Center for Applied Human Rights
The Center for Applied Human Rights at Vermont Law School provides opportunities for research and advocacy training on cutting-edge issues in human rights law and policy. The Center also serves as a focal point for human rights-related events at the law school. Student Human Rights Fellows hone their skills and deepen their understanding of international law as they engage in projects for non-governmental organizations (NGOs) and inter-governmental organizations (IGOs) under the supervision of Professor Stephanie Farrior. Through hands-on learning experience, students gain exposure to real-world issues of human rights theory and practice, interact directly with international organizations and grassroots rights advocates, and build their professional network.
This year, Human Rights Fellows are working on projects with the following NGOs:
Business & Human Rights Resource Centre
In a project exploring legal issues at the intersection of human rights, environmental justice and the extraterritorial application of law, a student is examining non-U.S. cases imposing extraterritorial liability on corporations for environmental harm that negatively affects human rights.
Center for Economic and Social Rights (CESR)
A student is examining human rights-based challenges that advocates have raised in courts and quasi-judicial bodies to austerity measures instituted by governments in response to the global financial and economic crisis. This research is part of a larger project to incorporate human rights protections into the measures governments take in response to the crisis.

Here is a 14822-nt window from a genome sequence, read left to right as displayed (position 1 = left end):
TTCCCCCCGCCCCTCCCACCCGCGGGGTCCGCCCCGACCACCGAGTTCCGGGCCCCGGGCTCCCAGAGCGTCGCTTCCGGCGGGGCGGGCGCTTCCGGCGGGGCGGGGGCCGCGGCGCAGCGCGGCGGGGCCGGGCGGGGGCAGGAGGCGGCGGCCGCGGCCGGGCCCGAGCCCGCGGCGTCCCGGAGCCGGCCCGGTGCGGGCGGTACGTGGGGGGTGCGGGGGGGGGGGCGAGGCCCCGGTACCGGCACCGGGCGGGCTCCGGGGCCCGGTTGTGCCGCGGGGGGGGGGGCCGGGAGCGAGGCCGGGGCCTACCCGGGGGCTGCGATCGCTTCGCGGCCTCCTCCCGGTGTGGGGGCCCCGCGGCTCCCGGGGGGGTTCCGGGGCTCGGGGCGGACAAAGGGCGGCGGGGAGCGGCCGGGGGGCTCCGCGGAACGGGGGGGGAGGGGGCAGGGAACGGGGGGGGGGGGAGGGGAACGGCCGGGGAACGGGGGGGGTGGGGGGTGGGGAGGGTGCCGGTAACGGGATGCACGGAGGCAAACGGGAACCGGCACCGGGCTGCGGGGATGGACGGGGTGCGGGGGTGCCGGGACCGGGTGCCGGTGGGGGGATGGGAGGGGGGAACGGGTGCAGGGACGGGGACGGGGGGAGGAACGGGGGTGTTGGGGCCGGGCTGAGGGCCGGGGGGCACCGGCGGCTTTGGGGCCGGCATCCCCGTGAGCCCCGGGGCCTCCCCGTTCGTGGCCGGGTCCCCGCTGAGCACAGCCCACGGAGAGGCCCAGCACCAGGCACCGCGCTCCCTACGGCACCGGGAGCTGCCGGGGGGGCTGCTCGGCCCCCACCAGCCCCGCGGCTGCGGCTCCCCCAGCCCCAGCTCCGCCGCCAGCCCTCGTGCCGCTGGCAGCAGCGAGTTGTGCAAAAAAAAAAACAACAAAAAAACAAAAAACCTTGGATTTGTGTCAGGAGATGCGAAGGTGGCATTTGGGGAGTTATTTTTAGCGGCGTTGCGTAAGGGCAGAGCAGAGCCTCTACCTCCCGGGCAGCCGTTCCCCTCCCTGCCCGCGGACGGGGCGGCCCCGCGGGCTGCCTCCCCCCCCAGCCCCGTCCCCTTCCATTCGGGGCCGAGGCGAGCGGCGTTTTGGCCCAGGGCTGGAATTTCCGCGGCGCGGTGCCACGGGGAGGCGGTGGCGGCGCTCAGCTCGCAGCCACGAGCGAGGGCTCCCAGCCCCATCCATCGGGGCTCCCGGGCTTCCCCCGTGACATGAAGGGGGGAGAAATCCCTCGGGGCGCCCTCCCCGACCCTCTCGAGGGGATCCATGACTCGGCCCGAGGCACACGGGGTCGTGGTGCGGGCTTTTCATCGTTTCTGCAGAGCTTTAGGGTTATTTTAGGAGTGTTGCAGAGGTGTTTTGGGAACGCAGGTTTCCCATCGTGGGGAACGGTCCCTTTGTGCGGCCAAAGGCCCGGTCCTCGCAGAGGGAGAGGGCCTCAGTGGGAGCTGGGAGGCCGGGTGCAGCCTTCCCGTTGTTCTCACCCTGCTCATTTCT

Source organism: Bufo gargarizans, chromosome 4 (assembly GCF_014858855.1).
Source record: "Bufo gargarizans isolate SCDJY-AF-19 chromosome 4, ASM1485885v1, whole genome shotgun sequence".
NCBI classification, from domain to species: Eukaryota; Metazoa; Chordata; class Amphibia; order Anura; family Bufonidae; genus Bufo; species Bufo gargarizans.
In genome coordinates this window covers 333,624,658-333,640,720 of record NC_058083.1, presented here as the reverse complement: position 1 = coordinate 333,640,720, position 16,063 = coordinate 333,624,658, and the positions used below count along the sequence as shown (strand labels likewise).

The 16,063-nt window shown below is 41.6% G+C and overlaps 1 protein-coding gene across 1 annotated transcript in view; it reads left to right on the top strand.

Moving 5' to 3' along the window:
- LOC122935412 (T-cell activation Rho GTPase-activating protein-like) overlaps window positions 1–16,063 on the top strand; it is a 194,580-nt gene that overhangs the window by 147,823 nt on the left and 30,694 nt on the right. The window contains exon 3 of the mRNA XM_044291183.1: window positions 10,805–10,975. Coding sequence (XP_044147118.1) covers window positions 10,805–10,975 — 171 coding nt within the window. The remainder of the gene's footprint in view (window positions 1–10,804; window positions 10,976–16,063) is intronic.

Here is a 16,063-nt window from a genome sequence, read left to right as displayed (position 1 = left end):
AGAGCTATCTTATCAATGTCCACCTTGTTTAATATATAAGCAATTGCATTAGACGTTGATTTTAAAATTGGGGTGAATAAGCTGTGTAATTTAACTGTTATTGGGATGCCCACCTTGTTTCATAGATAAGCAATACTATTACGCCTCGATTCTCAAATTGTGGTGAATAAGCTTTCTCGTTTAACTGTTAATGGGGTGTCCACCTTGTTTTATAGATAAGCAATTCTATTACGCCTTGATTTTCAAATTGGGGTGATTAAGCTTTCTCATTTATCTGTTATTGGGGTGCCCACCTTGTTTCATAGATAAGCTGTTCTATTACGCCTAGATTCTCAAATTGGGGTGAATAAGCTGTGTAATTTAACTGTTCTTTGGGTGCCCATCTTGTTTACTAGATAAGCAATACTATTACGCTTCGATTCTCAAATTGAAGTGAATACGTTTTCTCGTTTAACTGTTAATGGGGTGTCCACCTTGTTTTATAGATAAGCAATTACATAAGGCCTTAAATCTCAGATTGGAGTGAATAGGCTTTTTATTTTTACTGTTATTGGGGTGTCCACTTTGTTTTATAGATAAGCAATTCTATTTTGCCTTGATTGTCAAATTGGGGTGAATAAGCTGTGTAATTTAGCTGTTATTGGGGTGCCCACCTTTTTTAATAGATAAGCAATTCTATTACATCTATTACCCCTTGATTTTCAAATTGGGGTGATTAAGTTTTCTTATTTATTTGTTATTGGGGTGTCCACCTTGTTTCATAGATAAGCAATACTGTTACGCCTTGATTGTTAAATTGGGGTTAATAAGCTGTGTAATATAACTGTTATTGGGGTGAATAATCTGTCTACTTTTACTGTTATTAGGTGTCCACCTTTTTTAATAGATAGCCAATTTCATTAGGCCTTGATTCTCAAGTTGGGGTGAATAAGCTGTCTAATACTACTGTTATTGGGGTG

Child Soldiers International
A student worked with this London-based NGO to identify and analyze international standards that apply to the recruitment of children and use of children in hostilities by non-state armed groups.
A student is analyzing legal issues arising from the exploitation of natural resources by a state in a region where the state's sovereignty is contested. She is also conducting an assessment of potential avenues, including national and international litigation and arbitration, for addressing these problems.
Global Initiative for Sexuality and Human Rights of the Heartland Alliance.
A student worked in Spanish with grassroots LGBT rights activists in Latin America to document rights violations and set out the information within the framework of state obligations under the International Covenant on Civil and Political Rights (ICCPR). The document she drafted was submitted to the United Nations Human Rights Committee and appears on this UN webpage.
Human Rights Fellows
Allison CameronAllison Cameron earned a BA in Asian Languages and Civilizations from Northwestern University and an MA in East Asian Studies from Stanford University. After completing her undergraduate degree, Allison moved to Beijing for a year to study Mandarin. Later, she received a Kathryn Wasserman Davis Scholarship to attend Middlebury's Chinese Language School and a FLAS Fellowship to study Chinese and complete her MA at Stanford. Before coming to Vermont Law School, Allison worked as a paralegal at Goldblum & Hess, an immigration firm outside Philadelphia. In the summer of 2011, she worked as an intern at the Office of the Chief Counsel for the United States Citizenship and Immigration Services. At Vermont Law, Allison has been a Joint Research Fellow with the U.S.-China Partnership for Environmental Law. She was also the first student to participate in Vermont Law's semester exchange with Renmin University of China School of Law. She is currently a student clinician at the South Royalton Legal Clinic.